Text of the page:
Glutamate / Glutamine in the Basal Ganglia Is Associated with Executive Function and Communication Impairments in Autism: A [1H]MRS Study

Thursday, May 17, 2012
Sheraton Hall (Sheraton Centre Toronto)
10:00 AM
J. Horder1, M. A. Mendez1, T. J. Lavender2, S. Maltezos3, C. M. Murphy4, C. Ecker5, E. Daly1 and D. G. Murphy6, (1)Forensic and Neurodevelopmental Sciences, Institute of Psychiatry, King's College London, London, United Kingdom, (2)Institute of Psychiatry, King's College London, London, United Kingdom, (3)The Maudsley Hospital, London, United Kingdom, (4)Forensic and Neurodevelopmental Sciences, King's College London, Institute of Psychiatry, london, United Kingdom, (5)Forensic and Neurodevelopmental Sciences, Institute of Psychiatry, London, United Kingdom, (6)Department of Forensic and Neurodevelopmental Sciences, Institute of Psychiatry, King's College London, London, United Kingdom
Background: It has been suggested that dysfunction in glutamatergic neurotransmission may occur in Autism Spectrum Disorder (ASD). Glutamate is the brain’s primary excitatory neurotransmitter. However, few studies have measured brain glutamate in adults with ASD and related variation in glutamate to clinical phenotype. We previously [Lavender et al 2009 IMFAR poster, manuscript in preparation] reported that individuals with an ASD had reduced n-acetyl aspartate (NAA) and glutamate/glutamine (Glx) in the basal ganglia, as measured using proton magnetic resonance spectroscopy, [1H]MRS. However, it is not known whether these results are associated with particular symptoms of autism.

Objectives: We examined the correlation between basal ganglia glutamate/glutamine (Glx) concentration and clinical symptoms in terms of the three domains of the ADI-R diagnostic interview: Social impairment, Communication and language, and Repetitive interests and behaviours. We also measured executive function using the Zoo Task from the BADS neuropsychological battery since deficits in executive functioning are common in ASD(Hume et al. 2009) and interventions to improve executive functioning increase social independence (Hume et al. 2009).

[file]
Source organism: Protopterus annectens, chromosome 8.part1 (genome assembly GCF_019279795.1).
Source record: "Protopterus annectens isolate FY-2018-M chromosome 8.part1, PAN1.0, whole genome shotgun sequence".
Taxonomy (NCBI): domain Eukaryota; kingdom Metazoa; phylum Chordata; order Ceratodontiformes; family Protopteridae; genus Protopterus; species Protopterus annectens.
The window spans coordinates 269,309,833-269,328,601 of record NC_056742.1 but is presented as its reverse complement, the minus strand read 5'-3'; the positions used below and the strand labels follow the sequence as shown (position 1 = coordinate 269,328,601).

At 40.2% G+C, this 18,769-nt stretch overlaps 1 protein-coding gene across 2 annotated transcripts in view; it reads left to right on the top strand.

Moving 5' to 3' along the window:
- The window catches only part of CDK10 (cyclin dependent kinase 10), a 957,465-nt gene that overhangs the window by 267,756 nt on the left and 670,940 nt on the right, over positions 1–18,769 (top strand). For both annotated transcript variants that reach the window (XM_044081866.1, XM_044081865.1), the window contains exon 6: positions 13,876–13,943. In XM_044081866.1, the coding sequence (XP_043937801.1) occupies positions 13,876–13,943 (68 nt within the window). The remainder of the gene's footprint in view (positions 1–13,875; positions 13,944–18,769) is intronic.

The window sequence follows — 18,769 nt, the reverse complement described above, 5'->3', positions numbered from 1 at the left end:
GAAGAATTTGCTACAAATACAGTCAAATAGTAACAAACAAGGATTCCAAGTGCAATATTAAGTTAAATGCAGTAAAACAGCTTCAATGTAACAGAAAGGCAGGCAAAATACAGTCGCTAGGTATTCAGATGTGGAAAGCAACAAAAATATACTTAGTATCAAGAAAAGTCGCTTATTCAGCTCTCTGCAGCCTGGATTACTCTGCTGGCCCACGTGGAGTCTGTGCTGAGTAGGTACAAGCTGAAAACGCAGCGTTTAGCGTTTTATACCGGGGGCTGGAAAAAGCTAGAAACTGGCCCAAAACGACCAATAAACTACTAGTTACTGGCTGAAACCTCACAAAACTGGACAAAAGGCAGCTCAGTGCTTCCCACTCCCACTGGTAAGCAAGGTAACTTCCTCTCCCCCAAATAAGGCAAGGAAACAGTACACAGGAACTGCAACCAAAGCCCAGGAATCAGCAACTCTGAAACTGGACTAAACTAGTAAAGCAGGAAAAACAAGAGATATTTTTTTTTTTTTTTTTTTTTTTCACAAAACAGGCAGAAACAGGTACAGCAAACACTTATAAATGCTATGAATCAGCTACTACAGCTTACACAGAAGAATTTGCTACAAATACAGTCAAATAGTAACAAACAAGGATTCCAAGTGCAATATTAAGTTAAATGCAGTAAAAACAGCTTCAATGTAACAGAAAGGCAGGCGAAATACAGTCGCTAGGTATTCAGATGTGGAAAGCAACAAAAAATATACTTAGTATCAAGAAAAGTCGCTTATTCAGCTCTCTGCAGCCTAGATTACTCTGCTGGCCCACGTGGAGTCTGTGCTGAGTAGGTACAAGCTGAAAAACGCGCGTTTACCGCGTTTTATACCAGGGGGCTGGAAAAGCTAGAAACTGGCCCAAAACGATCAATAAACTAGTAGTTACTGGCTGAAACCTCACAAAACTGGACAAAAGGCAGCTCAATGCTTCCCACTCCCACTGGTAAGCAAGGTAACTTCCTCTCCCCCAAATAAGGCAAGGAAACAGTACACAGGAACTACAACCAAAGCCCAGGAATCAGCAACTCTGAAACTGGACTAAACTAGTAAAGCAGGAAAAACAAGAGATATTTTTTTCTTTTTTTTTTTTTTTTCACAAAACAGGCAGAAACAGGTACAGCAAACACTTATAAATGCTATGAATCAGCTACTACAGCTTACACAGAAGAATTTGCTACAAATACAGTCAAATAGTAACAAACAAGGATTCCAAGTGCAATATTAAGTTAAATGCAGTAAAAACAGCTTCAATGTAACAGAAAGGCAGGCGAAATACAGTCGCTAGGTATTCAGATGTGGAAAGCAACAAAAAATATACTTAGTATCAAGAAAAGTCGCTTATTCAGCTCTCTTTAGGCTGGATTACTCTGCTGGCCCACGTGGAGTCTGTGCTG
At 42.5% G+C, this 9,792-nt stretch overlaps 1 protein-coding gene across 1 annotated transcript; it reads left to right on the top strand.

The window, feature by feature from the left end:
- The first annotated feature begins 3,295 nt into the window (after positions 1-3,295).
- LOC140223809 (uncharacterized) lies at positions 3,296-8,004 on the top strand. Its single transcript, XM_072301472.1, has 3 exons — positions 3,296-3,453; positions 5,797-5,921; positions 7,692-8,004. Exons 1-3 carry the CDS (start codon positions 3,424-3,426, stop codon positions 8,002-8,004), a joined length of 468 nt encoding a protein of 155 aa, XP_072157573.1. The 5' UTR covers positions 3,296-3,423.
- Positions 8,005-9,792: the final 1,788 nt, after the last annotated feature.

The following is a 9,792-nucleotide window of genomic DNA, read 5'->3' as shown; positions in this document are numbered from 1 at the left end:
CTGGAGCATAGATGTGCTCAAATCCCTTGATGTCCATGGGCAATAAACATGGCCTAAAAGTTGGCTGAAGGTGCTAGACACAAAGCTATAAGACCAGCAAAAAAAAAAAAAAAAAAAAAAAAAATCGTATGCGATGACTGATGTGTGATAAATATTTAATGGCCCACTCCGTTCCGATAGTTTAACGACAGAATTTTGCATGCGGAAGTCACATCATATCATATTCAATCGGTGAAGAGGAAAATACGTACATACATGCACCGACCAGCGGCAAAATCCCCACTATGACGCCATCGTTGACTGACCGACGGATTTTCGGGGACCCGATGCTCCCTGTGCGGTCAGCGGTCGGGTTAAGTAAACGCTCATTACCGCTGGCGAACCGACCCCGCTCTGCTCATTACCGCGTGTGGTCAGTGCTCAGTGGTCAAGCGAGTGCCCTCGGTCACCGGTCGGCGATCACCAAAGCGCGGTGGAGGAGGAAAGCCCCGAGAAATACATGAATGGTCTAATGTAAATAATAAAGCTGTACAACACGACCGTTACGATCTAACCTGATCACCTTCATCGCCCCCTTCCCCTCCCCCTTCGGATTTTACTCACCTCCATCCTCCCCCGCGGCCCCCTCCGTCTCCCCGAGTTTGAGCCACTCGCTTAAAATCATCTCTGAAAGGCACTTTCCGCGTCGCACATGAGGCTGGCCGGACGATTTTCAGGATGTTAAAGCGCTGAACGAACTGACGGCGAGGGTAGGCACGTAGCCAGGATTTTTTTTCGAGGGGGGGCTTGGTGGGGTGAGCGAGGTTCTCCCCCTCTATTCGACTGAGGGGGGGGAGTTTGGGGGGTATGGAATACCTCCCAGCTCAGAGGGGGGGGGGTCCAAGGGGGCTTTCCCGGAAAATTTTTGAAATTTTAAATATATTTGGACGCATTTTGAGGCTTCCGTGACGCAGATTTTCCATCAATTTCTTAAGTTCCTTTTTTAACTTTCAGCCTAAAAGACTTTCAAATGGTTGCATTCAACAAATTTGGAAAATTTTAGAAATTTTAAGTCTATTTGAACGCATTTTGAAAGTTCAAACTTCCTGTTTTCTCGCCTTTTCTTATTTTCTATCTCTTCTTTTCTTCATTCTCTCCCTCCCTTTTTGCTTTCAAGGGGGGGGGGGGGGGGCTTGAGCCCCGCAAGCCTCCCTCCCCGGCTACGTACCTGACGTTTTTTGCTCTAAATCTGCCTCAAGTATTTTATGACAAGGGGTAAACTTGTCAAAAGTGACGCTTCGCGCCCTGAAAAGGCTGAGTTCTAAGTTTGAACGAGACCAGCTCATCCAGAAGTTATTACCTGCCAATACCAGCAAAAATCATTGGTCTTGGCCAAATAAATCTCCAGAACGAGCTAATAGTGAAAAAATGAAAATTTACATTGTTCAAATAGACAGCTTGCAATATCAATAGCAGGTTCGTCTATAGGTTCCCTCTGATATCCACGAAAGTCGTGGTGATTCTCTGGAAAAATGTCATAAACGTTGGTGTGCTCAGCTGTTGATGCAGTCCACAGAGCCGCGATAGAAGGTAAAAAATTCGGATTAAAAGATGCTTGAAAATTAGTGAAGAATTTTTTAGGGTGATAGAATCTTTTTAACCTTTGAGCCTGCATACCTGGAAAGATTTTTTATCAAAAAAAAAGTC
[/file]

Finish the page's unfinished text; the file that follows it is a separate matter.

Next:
Methods: We studied 31 adults with an ASD (4 female) diagnosed using ICD-10 criteria and the ADI-R interview. All participants had a normal range IQ > 70. The BADS Zoo Task, a measure of planning and problem-solving, involves designing a route through a fictional zoo, with the goal of visiting different exhibits, while adhering to a number of rules. [1H]MRS spectra were acquired on a 1.5T GE HDx MRI scanner (GE Medical Systems, Milwaukee, WI, USA). Single voxel spectra were acquired with a PRESS sequence with repetition time TR=3000ms, echo time TE=30 ms. Data were analyzed using LCModel software. MRS voxels were positioned in left medial parietal lobe (20x20x20 mm3), left dorsolateral prefrontal cortex (DLPFC) (16x24x20 mm3), and left basal ganglia (20x20x15 mm3) including parts of the caudate and putamen. T-tests showed no significant differences in the voxel ratios of grey matter to white matter between affected and control groups. As the results of the Zoo task were discrete (possible scores are 0,1,2,3, and 4), we used the nonparametric Spearman’s rank coefficient of correlation.

Results: Basal ganglia concentration of Glx concentration was significantly negatively correlated with scores on the ADI-R Communication scale. Lower i.e. more abnormal Glx was associated with greater communication impairment (r = -0.439, p = 0.020). On the Zoo task, there was likewise a negative correlation with basal ganglia Glx. The Spearman’s rank coefficient, rho=0.595 p=0.009 indicating a significant positive correlation between planning performance on the Zoo task, and basal ganglia combined glutamate/glutamine (“Glx”) levels. Lower i.e. more abnormal Glx was associated with worse executive function. By contrast, neither Social nor Repetitive symptom domains were correlated with basal ganglia Glx and no symptoms were correlated with Glx in dlPFC or parietal cortex (all p values >0.18). Zoo task performance was not correlated with Glx in the dlPFC (p=0.47) or parietal cortex (p=0.62).

Conclusions: Both executive functioning and communication and language impairment in ASD are associated with reduced basal ganglia glutamate/glutamine function.

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